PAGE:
The increase in abundance of populations that codominated the phytoplankton assemblage during the intermediate period of the bloom agree with lower Chl a concentrations as well as with a lower stock of available nutrients. NH4+ was the main source of N, showing stable values (around 15 µM) up to the end of the bloom, irrespective of phytoplankton abundance increase. During this dry winter period, both the relatively constant values of NH4+and undetectable values of nitrate suggest alternative sources of N relative to riverine input ones. Zooplankton grazing as studied during winter bloom in this environment showed a coupling of aloricate ciliates (microzooplankton) and diatom populations, particularly on the phytoplankton cells <25 µm (Pettigrosso, Barria de Cao, and Popovich, 1997). Ciliates with T. curviseriata (valve diameter 6–21.5 µm) in their food vacuoles have frequently been observed (Pettigrosso, 2003). Bacterially mediated degradation of organic matter from sediments and regeneration through grazing and excretion by microheterotrophs (“regenerated nitrogen”) were recognized as an important source of NH4+ to sustain algal growth in shallow coastal environments when tributary inputs were low (Bode et al., 2005; Shostell and Bukaveckas, 2004). In our environment, the occurrence of a trophic coupling between diatom bloom and aloricate ciliate could play a double role: on the one hand, they could represent a potential source of NH4+ to “regenerated production” (sensu, Dugdale and Goering, 1967). On the other hand, they could favor the growth of blooming species of larger size (Thalassiosira pacifica, T. rotula, T. angustelineata, etc.) and Chaetoceros spp., as those found in advanced stages of bloom. The Chaetoceros dominance within other environments has been explained, considering that it is not an optimal food source for many ciliates (Haigh et al., 1992). Moreover, during the intermediate period the increase of DIN/PO43− values (20 to 80), in correspondence with peaks of abundance of codominant blooming species, suggests that mainly phosphate (more than N) was removed from water by the growing phytoplankton, reaching values around 0.2 µM. After this, the biomass decreased, and bloom finished in early August. Dortch and Whitledge (1992) indicated limitation of P if N/P > 30 and PO43− < 0.2 µ M. So, P appeared to be the main potential limiting nutrient for this blooming diatom community. This effect was clearer than that of silicate (>35 µM) and DIN (around 15 µM of NH4+). Phosphate limitation had already been reported in many coastal and estuarine systems (Benitez-Nelson, 2000; Fisher et al., 1999; Flynn, 2002) and its largest effect was linked to limitation of winter and spring production (Conley, 2000 and references therein). Additionally, diatoms are poor competitors for phosphate compared with other groups (flagellates), although silicate is in excess (Egge, 1998). Dinoflagellate abundance increase at a later stage of bloom in Bahía Blanca Estuary may be indicating some competitive strategies of this phytoplankton community. Additionally, the significant increase of the autochthonous copepod Acartia tonsa (omnivorous) and Eurytemora americana (herbivorous) in August and September occurring within Bahía Blanca Estuary (Hoffmeyer, Frost, and Castro, 2000) could help to explain the mentioned diatom bloom collapse.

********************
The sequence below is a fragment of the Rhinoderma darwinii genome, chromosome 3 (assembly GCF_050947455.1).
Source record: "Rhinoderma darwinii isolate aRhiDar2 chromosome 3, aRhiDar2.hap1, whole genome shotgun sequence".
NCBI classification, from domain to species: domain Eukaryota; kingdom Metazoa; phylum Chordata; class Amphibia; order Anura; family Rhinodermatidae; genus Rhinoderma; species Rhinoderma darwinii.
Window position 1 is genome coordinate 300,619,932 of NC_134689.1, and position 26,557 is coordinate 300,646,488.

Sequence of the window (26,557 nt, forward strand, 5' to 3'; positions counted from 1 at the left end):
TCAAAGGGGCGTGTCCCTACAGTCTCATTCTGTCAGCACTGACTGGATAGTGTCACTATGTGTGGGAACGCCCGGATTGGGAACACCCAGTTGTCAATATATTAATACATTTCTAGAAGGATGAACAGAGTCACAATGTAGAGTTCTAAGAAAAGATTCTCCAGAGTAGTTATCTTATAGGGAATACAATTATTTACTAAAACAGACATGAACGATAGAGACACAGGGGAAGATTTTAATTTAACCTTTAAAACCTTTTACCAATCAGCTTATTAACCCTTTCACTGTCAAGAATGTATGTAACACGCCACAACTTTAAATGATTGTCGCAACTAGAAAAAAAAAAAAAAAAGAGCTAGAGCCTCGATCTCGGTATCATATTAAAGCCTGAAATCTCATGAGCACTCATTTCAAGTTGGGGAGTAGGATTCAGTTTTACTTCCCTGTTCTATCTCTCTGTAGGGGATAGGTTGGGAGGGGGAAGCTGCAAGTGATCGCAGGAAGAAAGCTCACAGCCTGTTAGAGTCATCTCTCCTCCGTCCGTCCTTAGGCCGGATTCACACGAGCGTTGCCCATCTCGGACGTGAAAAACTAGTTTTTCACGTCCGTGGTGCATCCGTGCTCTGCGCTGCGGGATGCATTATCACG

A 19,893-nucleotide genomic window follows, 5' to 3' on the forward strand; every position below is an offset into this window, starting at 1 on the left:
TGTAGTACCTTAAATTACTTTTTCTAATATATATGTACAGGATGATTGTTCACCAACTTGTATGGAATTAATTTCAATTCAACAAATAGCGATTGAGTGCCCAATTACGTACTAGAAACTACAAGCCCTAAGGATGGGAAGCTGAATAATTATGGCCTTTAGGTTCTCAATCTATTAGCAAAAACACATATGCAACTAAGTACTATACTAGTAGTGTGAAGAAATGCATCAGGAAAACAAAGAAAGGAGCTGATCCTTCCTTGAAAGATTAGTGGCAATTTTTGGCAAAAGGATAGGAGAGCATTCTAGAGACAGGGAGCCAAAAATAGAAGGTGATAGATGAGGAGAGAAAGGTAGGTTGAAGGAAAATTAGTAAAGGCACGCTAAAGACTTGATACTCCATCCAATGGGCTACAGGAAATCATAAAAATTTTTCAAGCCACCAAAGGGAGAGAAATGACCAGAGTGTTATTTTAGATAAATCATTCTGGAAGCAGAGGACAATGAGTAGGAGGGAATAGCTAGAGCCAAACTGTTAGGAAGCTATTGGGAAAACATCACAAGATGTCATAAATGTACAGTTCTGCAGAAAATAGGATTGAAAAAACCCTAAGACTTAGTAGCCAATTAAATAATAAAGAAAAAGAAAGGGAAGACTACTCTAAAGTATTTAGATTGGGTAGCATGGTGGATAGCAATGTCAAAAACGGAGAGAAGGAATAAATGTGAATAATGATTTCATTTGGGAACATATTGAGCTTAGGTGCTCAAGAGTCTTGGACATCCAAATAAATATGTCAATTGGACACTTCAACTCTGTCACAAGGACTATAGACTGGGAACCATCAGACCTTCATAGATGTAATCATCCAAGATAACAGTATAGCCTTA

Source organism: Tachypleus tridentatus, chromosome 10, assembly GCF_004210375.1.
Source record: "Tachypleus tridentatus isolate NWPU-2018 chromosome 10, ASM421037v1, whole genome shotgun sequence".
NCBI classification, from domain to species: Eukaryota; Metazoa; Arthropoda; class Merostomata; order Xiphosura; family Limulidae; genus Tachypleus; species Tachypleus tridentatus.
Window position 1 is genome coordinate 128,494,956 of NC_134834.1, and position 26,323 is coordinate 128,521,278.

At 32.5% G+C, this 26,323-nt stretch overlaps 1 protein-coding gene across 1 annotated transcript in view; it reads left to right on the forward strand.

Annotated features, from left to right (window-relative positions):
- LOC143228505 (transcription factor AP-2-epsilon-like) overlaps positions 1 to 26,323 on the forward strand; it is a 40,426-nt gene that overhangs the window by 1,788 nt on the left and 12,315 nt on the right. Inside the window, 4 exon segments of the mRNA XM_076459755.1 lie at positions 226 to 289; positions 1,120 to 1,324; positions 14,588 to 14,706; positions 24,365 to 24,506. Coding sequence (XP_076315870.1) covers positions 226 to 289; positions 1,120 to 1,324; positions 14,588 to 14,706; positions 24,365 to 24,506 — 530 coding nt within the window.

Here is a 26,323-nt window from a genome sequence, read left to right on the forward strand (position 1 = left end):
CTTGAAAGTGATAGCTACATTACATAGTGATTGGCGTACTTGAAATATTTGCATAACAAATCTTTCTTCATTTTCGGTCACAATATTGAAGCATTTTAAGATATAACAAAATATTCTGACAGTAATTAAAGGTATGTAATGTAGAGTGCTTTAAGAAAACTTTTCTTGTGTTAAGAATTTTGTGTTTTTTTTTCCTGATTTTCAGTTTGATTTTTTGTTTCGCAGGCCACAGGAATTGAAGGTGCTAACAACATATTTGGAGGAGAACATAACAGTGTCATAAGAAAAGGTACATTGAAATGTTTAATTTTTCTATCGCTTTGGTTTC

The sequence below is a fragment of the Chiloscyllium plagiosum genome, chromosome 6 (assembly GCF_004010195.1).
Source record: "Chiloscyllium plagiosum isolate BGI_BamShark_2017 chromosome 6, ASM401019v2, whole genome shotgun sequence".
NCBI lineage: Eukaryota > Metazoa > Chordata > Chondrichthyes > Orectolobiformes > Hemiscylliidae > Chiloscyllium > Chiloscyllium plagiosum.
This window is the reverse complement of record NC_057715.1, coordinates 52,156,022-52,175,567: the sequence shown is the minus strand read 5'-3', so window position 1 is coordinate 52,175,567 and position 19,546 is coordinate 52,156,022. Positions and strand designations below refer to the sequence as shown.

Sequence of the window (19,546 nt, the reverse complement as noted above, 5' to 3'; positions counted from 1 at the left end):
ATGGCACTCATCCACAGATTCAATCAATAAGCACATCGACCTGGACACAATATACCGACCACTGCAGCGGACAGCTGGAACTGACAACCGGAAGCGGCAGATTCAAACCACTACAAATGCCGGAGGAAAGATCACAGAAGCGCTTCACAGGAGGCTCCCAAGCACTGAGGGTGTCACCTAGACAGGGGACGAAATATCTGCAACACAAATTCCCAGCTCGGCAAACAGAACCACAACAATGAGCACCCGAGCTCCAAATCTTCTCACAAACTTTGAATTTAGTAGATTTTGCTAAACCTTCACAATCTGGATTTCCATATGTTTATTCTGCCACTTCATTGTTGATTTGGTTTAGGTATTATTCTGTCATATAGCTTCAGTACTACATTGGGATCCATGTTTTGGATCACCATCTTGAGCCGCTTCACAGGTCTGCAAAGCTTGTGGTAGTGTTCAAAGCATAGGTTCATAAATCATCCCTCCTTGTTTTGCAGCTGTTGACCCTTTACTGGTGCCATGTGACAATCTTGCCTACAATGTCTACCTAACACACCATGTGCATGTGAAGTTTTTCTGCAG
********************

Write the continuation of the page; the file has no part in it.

Both nutrients and phytoplankton biomass data recorded along a longitudinal transect within Bahía Blanca Estuary showed a negative gradient toward the outer zone of the estuary (Popovich, 1997), indicating that the inner estuary performs as the original area of the bloom as well as a source of inorganic nutrients. Under this context, our results suggested that the successful development of an autochthonous diatom community within the inner zone of the Bahía Blanca Estuary during winter may represent an important mechanism of eutrophication regulation within coastal waters. In the inner Bahía Blanca Estuary the tidal velocity is 0.69–0.77 m s−1 (Pérez and Perillo, 1998) and the water residence time is near 28 days (G.M.E. Perillo, personal communication), conditions under which a strong utilization of nutrients in the inner zone might be expected. In estuaries, the dynamics of nutrients and hence primary productivity are strongly dependent upon their external supply and regeneration. Our results indicate that during the early stage of winter bloom, the dominance of T. curviseriata (“new production”) will be favored by autumnal nutrient freshwater input, in combination with other environmental factors (i.e., low light intensities, shallow mixing, low predation, and low temperatures). During later stage ones, in situ nutrient regeneration will sustain the production of other blooming species (“regenerated production”), in comparison to tributary loadings. From these considerations emerge the hypothesis that in this extremely turbid environment, different mechanisms of nutrient production (inputs, regenerations) could act in the inception, magnitude, and duration of winter diatom bloom. The solutions to this hypothesis emphasize our need for a better understanding of mechanisms of nutrient cycling estuaries (reservoir and turnover). As a first step, studies conducted to investigate the nutrient dynamics for different compartments within the system (surface estuarine water, porewater, and sediments) will be published.